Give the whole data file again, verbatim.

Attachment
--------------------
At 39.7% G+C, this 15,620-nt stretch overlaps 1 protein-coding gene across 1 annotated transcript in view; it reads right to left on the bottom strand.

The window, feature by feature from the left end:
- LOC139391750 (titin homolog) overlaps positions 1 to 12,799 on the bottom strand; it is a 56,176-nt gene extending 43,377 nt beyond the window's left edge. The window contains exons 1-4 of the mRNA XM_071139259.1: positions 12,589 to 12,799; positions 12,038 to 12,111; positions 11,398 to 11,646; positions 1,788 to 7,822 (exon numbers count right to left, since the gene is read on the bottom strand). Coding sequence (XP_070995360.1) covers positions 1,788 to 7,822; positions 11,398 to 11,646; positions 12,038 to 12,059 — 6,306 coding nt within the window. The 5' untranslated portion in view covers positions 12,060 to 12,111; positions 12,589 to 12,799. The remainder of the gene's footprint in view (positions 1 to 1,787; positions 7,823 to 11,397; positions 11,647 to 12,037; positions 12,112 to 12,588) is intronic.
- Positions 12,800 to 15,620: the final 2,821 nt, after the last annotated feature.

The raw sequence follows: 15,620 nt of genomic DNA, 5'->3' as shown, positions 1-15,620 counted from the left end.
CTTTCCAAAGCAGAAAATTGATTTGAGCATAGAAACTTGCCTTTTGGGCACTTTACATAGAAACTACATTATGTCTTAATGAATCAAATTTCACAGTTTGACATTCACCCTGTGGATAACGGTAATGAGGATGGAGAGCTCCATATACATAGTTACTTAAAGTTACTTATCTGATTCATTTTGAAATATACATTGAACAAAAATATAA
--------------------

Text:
At 39.7% G+C, this 15,620-nt stretch overlaps 1 protein-coding gene across 1 annotated transcript in view; it reads right to left on the bottom strand.

The window, feature by feature from the left end:
- LOC139391750 (titin homolog) overlaps positions 1 to 12,799 on the bottom strand; it is a 56,176-nt gene extending 43,377 nt beyond the window's left edge. The window contains exons 1-4 of the mRNA XM_071139259.1: positions 12,589 to 12,799; positions 12,038 to 12,111; positions 11,398 to 11,646; positions 1,788 to 7,822 (exon numbers count right to left, since the gene is read on the bottom strand). Coding sequence (XP_070995360.1) covers positions 1,788 to 7,822; positions 11,398 to 11,646; positions 12,038 to 12,059 — 6,306 coding nt within the window. The 5' untranslated portion in view covers positions 12,060 to 12,111; positions 12,589 to 12,799. The remainder of the gene's footprint in view (positions 1 to 1,787; positions 7,823 to 11,397; positions 11,647 to 12,037; positions 12,112 to 12,588) is intronic.
- Positions 12,800 to 15,620: the final 2,821 nt, after the last annotated feature.

The raw sequence follows: 15,620 nt of genomic DNA, 5'->3' as shown, positions 1-15,620 counted from the left end.
CTTTCCAAAGCAGAAAATTGATTTGAGCATAGAAACTTGCCTTTTGGGCACTTTACATAGAAACTACATTATGTCTTAATGAATCAAATTTCACAGTTTGACATTCACCCTGTGGATAACGGTAATGAGGATGGAGAGCTCCATATACATAGTTACTTAAAGTTACTTATCTGATTCATTTTGAAATATACATTGAACAAAAATATAA